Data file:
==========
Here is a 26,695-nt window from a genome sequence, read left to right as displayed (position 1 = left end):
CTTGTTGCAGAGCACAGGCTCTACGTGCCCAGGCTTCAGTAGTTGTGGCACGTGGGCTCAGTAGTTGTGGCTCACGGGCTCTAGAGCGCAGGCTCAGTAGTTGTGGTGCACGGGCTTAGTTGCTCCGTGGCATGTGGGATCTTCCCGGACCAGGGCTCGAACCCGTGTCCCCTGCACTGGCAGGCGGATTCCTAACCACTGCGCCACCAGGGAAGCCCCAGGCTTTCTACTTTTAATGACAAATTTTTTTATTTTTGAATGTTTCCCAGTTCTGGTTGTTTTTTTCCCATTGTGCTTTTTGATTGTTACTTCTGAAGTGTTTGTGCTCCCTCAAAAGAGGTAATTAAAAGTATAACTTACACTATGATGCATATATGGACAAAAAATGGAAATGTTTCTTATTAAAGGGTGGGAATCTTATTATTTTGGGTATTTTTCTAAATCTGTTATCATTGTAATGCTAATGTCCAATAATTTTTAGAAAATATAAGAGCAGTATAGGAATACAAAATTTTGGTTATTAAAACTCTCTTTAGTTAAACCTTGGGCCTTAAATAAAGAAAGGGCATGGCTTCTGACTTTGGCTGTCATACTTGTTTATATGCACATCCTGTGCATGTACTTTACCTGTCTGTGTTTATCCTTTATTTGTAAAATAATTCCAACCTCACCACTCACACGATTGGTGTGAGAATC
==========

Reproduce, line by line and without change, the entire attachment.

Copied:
Here is a 26,695-nt window from a genome sequence, read left to right as displayed (position 1 = left end):
CTTGTTGCAGAGCACAGGCTCTACGTGCCCAGGCTTCAGTAGTTGTGGCACGTGGGCTCAGTAGTTGTGGCTCACGGGCTCTAGAGCGCAGGCTCAGTAGTTGTGGTGCACGGGCTTAGTTGCTCCGTGGCATGTGGGATCTTCCCGGACCAGGGCTCGAACCCGTGTCCCCTGCACTGGCAGGCGGATTCCTAACCACTGCGCCACCAGGGAAGCCCCAGGCTTTCTACTTTTAATGACAAATTTTTTTATTTTTGAATGTTTCCCAGTTCTGGTTGTTTTTTTCCCATTGTGCTTTTTGATTGTTACTTCTGAAGTGTTTGTGCTCCCTCAAAAGAGGTAATTAAAAGTATAACTTACACTATGATGCATATATGGACAAAAAATGGAAATGTTTCTTATTAAAGGGTGGGAATCTTATTATTTTGGGTATTTTTCTAAATCTGTTATCATTGTAATGCTAATGTCCAATAATTTTTAGAAAATATAAGAGCAGTATAGGAATACAAAATTTTGGTTATTAAAACTCTCTTTAGTTAAACCTTGGGCCTTAAATAAAGAAAGGGCATGGCTTCTGACTTTGGCTGTCATACTTGTTTATATGCACATCCTGTGCATGTACTTTACCTGTCTGTGTTTATCCTTTATTTGTAAAATAATTCCAACCTCACCACTCACACGATTGGTGTGAGAATC